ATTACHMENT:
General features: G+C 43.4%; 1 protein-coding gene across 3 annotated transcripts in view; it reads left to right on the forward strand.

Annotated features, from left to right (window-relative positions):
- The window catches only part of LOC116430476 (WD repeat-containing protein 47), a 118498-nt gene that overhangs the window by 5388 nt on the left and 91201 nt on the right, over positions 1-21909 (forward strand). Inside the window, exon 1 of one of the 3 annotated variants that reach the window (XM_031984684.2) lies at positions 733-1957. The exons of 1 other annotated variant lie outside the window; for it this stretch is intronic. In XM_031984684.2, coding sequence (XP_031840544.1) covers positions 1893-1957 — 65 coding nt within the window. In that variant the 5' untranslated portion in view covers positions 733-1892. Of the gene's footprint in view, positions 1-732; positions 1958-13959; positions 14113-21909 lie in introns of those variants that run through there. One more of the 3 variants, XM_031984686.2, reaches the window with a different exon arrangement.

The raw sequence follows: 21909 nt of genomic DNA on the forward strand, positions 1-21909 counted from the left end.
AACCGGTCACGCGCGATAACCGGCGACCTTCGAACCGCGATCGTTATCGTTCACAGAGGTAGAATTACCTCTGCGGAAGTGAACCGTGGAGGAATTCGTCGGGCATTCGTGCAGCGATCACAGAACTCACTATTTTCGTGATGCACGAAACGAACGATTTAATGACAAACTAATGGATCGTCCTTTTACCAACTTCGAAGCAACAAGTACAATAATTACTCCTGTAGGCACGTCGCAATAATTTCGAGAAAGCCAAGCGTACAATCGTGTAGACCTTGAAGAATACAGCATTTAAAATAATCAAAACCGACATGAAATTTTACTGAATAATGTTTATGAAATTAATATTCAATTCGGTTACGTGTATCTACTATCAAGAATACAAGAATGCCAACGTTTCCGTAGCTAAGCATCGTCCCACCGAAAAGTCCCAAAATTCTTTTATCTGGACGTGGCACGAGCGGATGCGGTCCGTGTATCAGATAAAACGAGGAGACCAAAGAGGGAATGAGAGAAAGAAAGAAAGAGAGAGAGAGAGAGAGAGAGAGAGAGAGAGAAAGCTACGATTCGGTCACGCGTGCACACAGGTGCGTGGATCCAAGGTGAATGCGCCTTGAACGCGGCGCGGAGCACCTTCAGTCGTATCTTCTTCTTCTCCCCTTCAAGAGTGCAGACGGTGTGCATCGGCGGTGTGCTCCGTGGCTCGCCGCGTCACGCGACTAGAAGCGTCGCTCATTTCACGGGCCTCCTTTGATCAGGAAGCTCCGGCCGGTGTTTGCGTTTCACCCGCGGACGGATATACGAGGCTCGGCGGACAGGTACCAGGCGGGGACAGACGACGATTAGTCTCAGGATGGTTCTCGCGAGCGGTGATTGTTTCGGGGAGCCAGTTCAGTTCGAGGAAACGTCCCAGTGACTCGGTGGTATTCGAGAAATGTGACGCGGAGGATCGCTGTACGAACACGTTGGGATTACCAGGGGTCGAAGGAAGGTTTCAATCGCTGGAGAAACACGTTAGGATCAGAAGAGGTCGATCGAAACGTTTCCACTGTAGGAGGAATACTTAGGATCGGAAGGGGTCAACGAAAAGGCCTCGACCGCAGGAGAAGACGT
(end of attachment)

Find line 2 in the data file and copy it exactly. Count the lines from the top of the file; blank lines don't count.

Annotated features, from left to right (window-relative positions):